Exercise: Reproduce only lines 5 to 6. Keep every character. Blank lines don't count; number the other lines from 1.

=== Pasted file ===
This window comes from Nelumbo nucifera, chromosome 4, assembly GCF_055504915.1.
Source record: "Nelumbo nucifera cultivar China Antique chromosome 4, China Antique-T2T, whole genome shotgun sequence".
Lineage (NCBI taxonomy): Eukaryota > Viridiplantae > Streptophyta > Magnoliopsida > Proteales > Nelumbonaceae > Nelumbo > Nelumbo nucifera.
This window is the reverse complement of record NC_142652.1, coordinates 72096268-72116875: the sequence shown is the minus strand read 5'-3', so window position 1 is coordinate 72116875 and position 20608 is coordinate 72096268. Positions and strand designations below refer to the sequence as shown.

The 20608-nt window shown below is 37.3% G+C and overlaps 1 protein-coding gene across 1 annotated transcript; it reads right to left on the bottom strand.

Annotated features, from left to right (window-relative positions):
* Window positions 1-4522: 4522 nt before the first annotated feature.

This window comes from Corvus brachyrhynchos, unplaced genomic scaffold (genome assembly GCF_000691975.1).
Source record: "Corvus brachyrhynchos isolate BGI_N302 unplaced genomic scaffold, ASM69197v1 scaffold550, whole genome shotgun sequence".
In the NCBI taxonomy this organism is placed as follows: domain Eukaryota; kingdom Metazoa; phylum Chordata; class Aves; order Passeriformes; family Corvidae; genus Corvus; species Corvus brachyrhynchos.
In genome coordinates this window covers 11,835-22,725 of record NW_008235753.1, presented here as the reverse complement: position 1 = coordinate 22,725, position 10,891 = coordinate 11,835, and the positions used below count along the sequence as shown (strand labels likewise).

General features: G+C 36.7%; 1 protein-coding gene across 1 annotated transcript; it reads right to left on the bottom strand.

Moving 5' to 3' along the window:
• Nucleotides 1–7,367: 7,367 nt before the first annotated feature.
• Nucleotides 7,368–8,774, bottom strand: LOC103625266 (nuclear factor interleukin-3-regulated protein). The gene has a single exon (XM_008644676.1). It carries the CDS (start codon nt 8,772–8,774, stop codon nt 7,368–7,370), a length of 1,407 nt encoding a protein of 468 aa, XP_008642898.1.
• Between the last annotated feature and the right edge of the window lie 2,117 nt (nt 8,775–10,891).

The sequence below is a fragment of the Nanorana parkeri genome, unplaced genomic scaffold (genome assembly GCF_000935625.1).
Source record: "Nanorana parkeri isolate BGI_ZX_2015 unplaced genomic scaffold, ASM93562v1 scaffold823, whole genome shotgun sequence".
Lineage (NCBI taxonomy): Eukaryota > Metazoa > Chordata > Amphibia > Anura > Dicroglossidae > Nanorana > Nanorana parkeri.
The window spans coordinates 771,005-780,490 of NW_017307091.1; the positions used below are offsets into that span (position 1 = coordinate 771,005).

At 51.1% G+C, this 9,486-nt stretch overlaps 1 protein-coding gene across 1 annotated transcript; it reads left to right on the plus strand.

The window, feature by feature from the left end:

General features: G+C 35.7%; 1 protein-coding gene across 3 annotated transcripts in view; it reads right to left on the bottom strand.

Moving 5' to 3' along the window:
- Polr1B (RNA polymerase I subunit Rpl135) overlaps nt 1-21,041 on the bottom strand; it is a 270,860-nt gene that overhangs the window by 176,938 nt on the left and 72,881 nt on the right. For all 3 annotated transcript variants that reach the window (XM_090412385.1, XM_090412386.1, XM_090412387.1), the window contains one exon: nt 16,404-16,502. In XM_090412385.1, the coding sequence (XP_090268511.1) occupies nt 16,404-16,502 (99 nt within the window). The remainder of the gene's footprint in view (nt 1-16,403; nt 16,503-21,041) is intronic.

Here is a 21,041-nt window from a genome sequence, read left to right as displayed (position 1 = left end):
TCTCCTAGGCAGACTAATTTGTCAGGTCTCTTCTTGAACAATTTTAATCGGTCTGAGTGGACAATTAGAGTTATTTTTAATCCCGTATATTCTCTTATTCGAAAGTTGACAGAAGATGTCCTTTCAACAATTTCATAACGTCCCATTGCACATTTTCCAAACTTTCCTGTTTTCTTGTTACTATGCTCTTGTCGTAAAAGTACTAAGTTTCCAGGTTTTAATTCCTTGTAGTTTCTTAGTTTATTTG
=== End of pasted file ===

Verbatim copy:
The 20608-nt window shown below is 37.3% G+C and overlaps 1 protein-coding gene across 1 annotated transcript; it reads right to left on the bottom strand.

Annotated features, from left to right (window-relative positions):